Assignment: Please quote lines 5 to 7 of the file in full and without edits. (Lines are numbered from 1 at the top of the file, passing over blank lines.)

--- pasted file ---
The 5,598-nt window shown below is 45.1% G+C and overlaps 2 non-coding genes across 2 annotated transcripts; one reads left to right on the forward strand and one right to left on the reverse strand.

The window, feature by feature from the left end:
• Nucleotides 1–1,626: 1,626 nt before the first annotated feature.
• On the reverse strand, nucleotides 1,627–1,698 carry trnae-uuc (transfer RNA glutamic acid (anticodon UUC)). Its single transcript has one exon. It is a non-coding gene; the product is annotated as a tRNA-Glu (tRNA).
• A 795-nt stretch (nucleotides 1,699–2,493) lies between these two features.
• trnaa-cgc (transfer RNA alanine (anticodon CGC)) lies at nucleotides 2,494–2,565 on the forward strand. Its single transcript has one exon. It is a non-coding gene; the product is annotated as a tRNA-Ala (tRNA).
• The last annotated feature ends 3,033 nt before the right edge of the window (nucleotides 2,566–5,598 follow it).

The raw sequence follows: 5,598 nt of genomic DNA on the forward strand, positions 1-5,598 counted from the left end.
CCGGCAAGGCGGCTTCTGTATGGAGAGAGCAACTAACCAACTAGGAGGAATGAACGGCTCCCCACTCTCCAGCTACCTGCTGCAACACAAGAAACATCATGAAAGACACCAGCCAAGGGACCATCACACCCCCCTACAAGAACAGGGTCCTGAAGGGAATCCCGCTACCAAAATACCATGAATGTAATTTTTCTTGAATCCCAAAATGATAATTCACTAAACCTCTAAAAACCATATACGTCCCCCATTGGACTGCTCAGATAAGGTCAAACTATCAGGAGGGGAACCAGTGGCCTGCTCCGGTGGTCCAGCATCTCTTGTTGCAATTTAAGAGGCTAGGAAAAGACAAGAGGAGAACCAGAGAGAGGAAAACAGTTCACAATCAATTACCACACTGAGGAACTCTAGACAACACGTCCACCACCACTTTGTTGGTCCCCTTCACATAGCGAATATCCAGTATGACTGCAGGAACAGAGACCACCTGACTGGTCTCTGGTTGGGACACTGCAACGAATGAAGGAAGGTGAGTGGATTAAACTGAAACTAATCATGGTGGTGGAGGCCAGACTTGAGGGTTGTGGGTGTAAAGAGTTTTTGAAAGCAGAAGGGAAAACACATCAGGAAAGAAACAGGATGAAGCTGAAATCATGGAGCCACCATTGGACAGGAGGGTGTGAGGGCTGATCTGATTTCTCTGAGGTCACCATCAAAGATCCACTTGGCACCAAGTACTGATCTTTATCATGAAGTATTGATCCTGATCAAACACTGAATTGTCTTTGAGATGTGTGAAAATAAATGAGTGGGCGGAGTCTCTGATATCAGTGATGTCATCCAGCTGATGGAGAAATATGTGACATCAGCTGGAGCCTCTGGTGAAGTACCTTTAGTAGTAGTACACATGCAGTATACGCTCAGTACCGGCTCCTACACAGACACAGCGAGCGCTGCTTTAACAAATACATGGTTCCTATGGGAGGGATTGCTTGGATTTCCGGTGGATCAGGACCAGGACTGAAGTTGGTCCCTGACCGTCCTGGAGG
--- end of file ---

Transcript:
• A 795-nt stretch (nucleotides 1,699–2,493) lies between these two features.
• trnaa-cgc (transfer RNA alanine (anticodon CGC)) lies at nucleotides 2,494–2,565 on the forward strand. Its single transcript has one exon. It is a non-coding gene; the product is annotated as a tRNA-Ala (tRNA).
• The last annotated feature ends 3,033 nt before the right edge of the window (nucleotides 2,566–5,598 follow it).